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REFERENCES Bruce, J. W. (1998). Review of tenure terminology: Land Tenure Center, University of Wisconsin-Madison. Caillard, V., 2003. History of mapping in Tanzania, http://web.vincentcaillard.free.fr/Images/MappingInTanzania.pdf, accessed on 11.02.2015 Chileshe, R., & Shamaoma, H. (2014). Examining the Challenges of Cadastral Surveying Practice in Zambia. South African Journal of Geomatics, 3(1), 53-63. Dinh, H. T., & Monga, C. (2013). Light Manufacturing in Tanzania: A Reform Agenda for Job Creation and Prosperity: World Bank Publications. Huber, M., Mithöfer, K., Schär, P., Harvey, F., & Mukasa, O. (2008). Universal land registry o support independent economic development in Tanzania. Paper presented at the Proceedings GSDI-10: Tenth International Conference for Spatial Data Infrastructure, St. Augustine, Trinidad. Katambi,S S., (2009). Development of the New Cadastral Survey System in Tanzania. Paper presented at FIG Week 2009, Surveyors Key Role in Accelerated Development Eilat, Israel, 3-8 May 2009 Kauzeni, A., Kikula, I., Mohamed, S., Lyimo, J., & Dalal-Clayton, D. (1993). Land use planning and resource assessment in Tanzania: A case study: Institute of Resource Assessment, University of Dar es Salaam. Kironde, J. L. (1995). Access to land by the urban poor in Tanzania: some findings from Dar es Salaam. Environment and Urbanization, 7(1), 77-96. Lugoe, F.N., (2008). Challenges and Issues in the Surveying and Mapping of Tanzania Land. A draft report to feed into the Drafting of the Surveys and Mapping Policy 2008. NBS1, (2013). “Tanzania in figures 2012”, Dar es Salaam, Tanzania NBS2, (2013). “The 2012 Population and Housing Census, Age and Sex Distribution Report”, Dar es Salaam, Tanzania Magigi, W., & Majani, B. B. K. (2006). Community involvement in land regularization for informal settlements in Tanzania: A strategy for enhancing security of tenure in residential neighborhoods. Habitat International, 30(4), 1066-1081. doi: http://dx.doi.org/10.1016/j.habitatint.2005.12.002 Mayunga, S.D., (2011) “New Development in Cadastre and Land Administration”, http://www.africageospatialforum.org/2011/Proceeding/S.D.%20Mayunga.pdf accessed on 10.02.2015 TS 7.1 - Country Profiles 5: National Land Administration Systems Joseph Mango An Overview of the Cadastral System in Tanzania WCS-CE - The World Cadastre Summit, Congress & Exhibition Istanbul, Turkey, 20 - 25 April 2015.

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McEwen, A. (2001). The Significance of Land Title Registration: A Global Perspective. Paper presented at the 75th Annual Meeting of the Institute of Surveyors of Sri Lanka, Columbo, September. MLHHD Minister’s speech, (2011). “Wizara ya Ardhi,Nyumba na Maendeleo ya Makazi miaka 50 ya uhuru wa Tanzania Bara” http://so2platform.blogspot.com.tr/2011/10/wizara-ya-ardhi-na-miaka-50-ya-uhuru-wa.html accessed on 12.02.2015 Msuya, A. J. (2009). Analysis of Pastoralists and Farmers in Northern part of Tanzania from Land Administration perspective. Mugerezi, E. (2002). An Environmental Management Information System (EMIS) for Iringa Municipality, Tanzania Implementation Challenges. INTERNATIONAL ARCHIVES OF PHOTOGRAMMETRY AND REMOTE SENSING, 34(6/W6), 78-88. Silayo, E.H., (2003). Country report of Tanzania, https://www.fig.net/cadastraltemplate/countryreport/Tanzania.pdf, accessed on 10.02.2015 Silayo, E. H. (2005). Searching for an affordable and acceptable cadastral survey method. Proceedings FIG Working Week and GSDI-8-From Pharaohs to Geoinformatics, 16-21. Smith, J. R. (2006). ‘The Backbone of Colonial Mapping in Eastern Africa. InInternational Symposium on ‘‘Old WorldsÁNew Worlds’’: The History of Colonial Cartography, 1750Á1950. Utrecht University, Netherlands, August 21Á23. Rowe, H. P. (1933). Triangulation in Tanganyika Territory. Survey Review, 2(9), 171-177. Tenga, R. W. (1992). Pastoral Land Rights in Tanzania: A Review: International Institute for Environment and Development URL-1, (2015). Amani Research Institute (https://en.wiki2.org/wiki) accessed on 20.03.2015 URL-2, (2015). National website-MLHHS (http://www.ardhi.go.tz) accessed on 12.02.2015 URT, (1977). “The Land Survey Act CAP.324”. The Government Printer”, Dar es salaam URT, (1999). “The Land Act”. The Government Printer”, Dar es salaam URT, (2001). “The Land (Allocation Committees) Regulations” The Government Printer”, Dar es salaam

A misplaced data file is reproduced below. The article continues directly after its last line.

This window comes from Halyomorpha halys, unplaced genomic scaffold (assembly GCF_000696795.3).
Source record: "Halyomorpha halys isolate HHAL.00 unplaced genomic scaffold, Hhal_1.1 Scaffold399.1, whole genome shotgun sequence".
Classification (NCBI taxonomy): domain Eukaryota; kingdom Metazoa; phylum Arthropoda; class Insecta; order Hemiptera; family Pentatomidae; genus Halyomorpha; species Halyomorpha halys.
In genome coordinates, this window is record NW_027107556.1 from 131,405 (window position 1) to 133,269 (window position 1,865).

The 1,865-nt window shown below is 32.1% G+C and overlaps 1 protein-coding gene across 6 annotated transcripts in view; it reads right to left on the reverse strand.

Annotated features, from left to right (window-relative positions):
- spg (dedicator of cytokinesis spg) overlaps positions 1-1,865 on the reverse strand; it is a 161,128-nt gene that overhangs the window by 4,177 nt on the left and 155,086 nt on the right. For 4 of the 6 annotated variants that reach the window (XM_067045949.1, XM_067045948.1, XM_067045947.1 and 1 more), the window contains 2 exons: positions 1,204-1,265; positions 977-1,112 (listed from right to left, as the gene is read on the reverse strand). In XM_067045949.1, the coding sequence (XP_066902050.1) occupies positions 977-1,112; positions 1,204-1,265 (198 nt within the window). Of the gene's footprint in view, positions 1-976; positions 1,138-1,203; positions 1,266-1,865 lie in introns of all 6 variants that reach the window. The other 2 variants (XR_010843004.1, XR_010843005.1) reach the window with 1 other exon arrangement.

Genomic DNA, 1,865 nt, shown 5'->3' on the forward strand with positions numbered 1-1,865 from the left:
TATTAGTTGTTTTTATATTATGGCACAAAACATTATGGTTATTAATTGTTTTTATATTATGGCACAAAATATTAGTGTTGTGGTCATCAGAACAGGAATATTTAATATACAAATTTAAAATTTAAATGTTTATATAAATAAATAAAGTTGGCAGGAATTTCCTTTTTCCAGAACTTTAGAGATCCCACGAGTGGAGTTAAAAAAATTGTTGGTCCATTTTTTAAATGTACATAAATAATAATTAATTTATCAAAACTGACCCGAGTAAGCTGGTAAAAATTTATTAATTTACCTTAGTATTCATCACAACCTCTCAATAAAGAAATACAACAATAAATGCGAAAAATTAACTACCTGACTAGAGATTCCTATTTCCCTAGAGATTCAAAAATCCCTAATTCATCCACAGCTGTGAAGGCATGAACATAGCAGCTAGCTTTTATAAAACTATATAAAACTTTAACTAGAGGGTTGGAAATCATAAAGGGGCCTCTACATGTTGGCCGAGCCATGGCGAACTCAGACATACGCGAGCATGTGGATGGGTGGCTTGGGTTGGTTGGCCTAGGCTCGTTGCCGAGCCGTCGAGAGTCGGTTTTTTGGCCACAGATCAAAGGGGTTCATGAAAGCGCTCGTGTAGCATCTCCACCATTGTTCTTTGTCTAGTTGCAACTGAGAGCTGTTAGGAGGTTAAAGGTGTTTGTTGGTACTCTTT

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BIOGRAPHICAL NOTES Joseph M. Mango is currently a master’s student at Karadeniz Technical University (KTU) in Turkey. His program majors on GIS and Remote Sensing. He has done his undergraduate program for the year 2008-2012 at Ardhi University in Dar Es Salaam, Tanzania and being awarded a first-degree certificate of Land surveying (Geomatics). He is registered as an EIA expert by the National Environment and Management Council (NEMC) in Tanzania. Contacts Mr. Joseph Mango HEMA GEOSURVEY CONSULTANT LTD, P.O. Box 10329 Dar Es Salaam - Tanzania Mobile: +255(0)765073936/+90 (0)5535258668 Email: [email protected]/ [email protected]